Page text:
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   from the issue of June 10, 2004

Milliken starts at NU Aug. 1

The University of Nebraska Board of Regents on May 22 selected James “J.B.” Milliken as president of the NU system. He begins his duties Aug. 1.


Since 1998, Milliken has been associated with the University of North Carolina, where most recently he was senior vice president for university affairs. He previously was vice president for public affairs and university advancement.

Before joining UNC, Milliken was vice president and corporate secretary for the University of Nebraska, joining NU in 1988. Before joining NU, Milliken practiced law in New York City at the firm of Cadwalader, Wickersham & Taft. He has also worked in Washington as legislative assistant to Rep. Virginia Smith (R-Neb.). He is a Phi Beta Kappa graduate of the University of Nebraska-Lincoln, where he earned a degree in English in 1979. He attended New York University School of Law, graduating in 1983.

Milliken, a native of Fremont, and his wife, Nana Smith, have three children.

At UNC, Milliken was responsible for state and federal government relations, communications, advancement, strategy development and policy analysis, and universitywide economic development activities. As senior vice president, Milliken worked closely with UNC’s board of governors, the president and other senior staff members to develop university strategy, policies and programs, and led UNC’s efforts to build partnerships across the sectors of education, business and government.

Molly Broad, president of UNC, said, “J.B. Milliken has been extraordinarily successful in building and strengthening the statewide and federal government relations infrastructure of the university. His departure is a loss to the entire state of North Carolina, and the University of Nebraska should consider itself extremely fortunate to have lured him back home.”

Milliken replaces L. Dennis Smith, who last fall announced his intention to retire on June 30. Smith’s contract was extended one month to July 31.

Milliken’s appointment is for three years, through July 31, 2007. His annual salary will be $270,000.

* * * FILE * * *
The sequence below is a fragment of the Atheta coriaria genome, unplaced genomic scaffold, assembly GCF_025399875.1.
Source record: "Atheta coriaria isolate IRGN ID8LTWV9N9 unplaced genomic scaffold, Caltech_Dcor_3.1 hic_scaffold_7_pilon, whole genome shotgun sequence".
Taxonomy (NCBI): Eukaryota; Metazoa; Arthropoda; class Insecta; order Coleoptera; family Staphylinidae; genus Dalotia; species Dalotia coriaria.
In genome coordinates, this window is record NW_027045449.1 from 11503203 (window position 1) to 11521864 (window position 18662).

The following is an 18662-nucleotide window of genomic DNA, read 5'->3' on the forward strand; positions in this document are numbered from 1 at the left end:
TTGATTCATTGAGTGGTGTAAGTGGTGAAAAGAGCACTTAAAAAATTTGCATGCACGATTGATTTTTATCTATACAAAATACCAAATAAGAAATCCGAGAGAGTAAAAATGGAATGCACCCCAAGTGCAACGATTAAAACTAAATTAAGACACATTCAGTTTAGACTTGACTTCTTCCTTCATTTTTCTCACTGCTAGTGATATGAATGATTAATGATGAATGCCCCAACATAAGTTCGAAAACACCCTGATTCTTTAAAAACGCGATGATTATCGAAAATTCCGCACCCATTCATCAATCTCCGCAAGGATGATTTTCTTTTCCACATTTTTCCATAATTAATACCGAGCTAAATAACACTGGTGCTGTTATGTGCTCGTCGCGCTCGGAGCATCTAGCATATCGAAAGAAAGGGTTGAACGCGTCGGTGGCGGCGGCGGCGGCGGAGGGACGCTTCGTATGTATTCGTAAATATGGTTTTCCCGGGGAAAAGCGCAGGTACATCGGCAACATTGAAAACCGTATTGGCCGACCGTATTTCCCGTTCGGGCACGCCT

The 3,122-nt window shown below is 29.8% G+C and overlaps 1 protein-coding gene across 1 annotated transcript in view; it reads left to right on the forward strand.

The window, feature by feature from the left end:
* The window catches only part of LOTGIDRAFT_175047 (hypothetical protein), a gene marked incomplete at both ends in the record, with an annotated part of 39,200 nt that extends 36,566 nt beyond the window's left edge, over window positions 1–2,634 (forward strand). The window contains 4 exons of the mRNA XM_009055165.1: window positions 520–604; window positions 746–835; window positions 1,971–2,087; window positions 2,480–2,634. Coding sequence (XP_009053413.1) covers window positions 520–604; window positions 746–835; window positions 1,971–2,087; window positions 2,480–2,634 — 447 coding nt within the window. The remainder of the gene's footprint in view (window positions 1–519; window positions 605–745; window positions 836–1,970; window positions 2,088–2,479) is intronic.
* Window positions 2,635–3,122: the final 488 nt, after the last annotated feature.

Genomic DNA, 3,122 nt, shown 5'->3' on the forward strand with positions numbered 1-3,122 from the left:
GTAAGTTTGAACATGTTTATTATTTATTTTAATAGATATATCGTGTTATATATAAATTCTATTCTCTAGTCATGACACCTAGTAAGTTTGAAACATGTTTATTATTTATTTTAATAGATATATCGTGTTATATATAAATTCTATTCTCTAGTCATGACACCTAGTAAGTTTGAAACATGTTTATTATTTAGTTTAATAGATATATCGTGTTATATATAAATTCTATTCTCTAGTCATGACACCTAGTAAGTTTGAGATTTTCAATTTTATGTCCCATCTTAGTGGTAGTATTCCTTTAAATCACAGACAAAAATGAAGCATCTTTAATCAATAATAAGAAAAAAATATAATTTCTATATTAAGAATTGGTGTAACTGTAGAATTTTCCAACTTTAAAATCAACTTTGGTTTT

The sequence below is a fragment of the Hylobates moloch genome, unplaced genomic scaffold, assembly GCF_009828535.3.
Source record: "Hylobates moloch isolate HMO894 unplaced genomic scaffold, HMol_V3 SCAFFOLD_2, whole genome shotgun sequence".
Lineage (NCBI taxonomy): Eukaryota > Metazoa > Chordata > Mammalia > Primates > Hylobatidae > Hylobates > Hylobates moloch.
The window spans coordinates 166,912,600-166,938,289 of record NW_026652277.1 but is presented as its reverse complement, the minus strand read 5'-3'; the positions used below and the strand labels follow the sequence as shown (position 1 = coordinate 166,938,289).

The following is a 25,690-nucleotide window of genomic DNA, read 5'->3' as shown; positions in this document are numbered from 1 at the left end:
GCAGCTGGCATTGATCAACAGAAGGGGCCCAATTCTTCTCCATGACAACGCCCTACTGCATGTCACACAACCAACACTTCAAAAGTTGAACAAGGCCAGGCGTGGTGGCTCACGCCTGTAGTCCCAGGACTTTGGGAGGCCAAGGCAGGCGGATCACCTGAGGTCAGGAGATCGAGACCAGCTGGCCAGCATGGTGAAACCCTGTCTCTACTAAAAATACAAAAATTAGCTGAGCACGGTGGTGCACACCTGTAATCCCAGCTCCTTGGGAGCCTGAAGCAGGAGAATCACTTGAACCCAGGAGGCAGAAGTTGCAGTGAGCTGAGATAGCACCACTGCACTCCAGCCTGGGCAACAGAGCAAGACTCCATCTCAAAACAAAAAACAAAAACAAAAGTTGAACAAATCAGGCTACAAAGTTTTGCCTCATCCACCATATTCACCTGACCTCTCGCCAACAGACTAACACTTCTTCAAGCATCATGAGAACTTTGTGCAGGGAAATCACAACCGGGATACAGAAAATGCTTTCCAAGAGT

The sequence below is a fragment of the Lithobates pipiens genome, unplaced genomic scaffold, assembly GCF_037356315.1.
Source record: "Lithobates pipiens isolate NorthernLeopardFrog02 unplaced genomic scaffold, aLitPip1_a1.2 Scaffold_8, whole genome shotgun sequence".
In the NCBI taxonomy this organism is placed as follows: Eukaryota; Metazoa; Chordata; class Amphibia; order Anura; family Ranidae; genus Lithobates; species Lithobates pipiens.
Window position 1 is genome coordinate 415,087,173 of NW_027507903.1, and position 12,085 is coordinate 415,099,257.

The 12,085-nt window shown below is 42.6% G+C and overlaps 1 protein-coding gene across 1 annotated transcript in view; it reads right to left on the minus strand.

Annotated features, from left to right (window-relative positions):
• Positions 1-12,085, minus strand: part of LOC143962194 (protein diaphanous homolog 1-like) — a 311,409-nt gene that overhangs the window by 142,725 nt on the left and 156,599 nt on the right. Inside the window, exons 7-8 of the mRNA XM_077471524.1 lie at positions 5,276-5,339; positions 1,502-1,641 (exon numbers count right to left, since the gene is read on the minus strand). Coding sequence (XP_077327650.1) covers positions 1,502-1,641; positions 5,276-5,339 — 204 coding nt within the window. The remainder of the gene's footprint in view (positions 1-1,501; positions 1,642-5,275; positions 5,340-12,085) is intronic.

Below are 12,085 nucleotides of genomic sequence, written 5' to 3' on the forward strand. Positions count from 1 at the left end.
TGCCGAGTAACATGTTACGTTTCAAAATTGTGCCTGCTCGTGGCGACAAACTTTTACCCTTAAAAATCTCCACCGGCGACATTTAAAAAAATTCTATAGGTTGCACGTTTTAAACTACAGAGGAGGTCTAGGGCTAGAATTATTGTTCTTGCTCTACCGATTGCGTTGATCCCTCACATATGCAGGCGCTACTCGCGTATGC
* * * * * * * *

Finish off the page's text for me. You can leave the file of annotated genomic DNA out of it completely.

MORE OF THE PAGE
Milliken was one of four finalists interviewed the week of May 10. On May 18, the regents asked two finalists to return for more interviews: Milliken and Adm. James Ellis, a high-ranking officer at Offutt Air Force Base. Within the week, Ellis and a third candidate, Kim Robak, a current NU vice president, withdrew their candidacies. The fourth candidate was Peter Hoff, president of the University of Maine.

Milliken’s statements to the regents

The following statements are excerpted from Milliken’s acceptance address to the regents on May 22:

“I want to thank the members of the University of Nebraska community as well as all Nebraskans who participated in the on-site interviews during the search for a new president of the University of Nebraska. While the schedule was a bit daunting, it was also invigorating. I was excited by the sense of purpose of the hundreds of people who participated in meetings on the university’s campuses in Omaha, Kearney and Lincoln.

“The University of Nebraska has a rich and wonderful history. By the end of the 19th century, it was a leader in the sciences, literature, art and the law. It was home to great names like Bessey, Cather and Pound. It was considered one of the four great western universities, along with Michigan, Wisconsin and the University of California, Berkeley. The university, now with four campuses, each with its strengths and important role, is no less central to the life of the state today. In fact, I believe it would be impossible to overestimate the importance of the university to the future of the state. Their fates are intertwined. One cannot succeed without the other.

“I thank the Board of Regents for giving me the opportunity to help lead this great university. I am honored and humbled - but excited and energized - by the challenge. I look forward to sharing our excitement, our purpose and our aspirations with the citizens of Nebraska, so that all of us can share a vision of a four-campus University of Nebraska as the home of excellent teaching, research and scholarship, and outreach, engagement and health care that best serves the state of Nebraska.”



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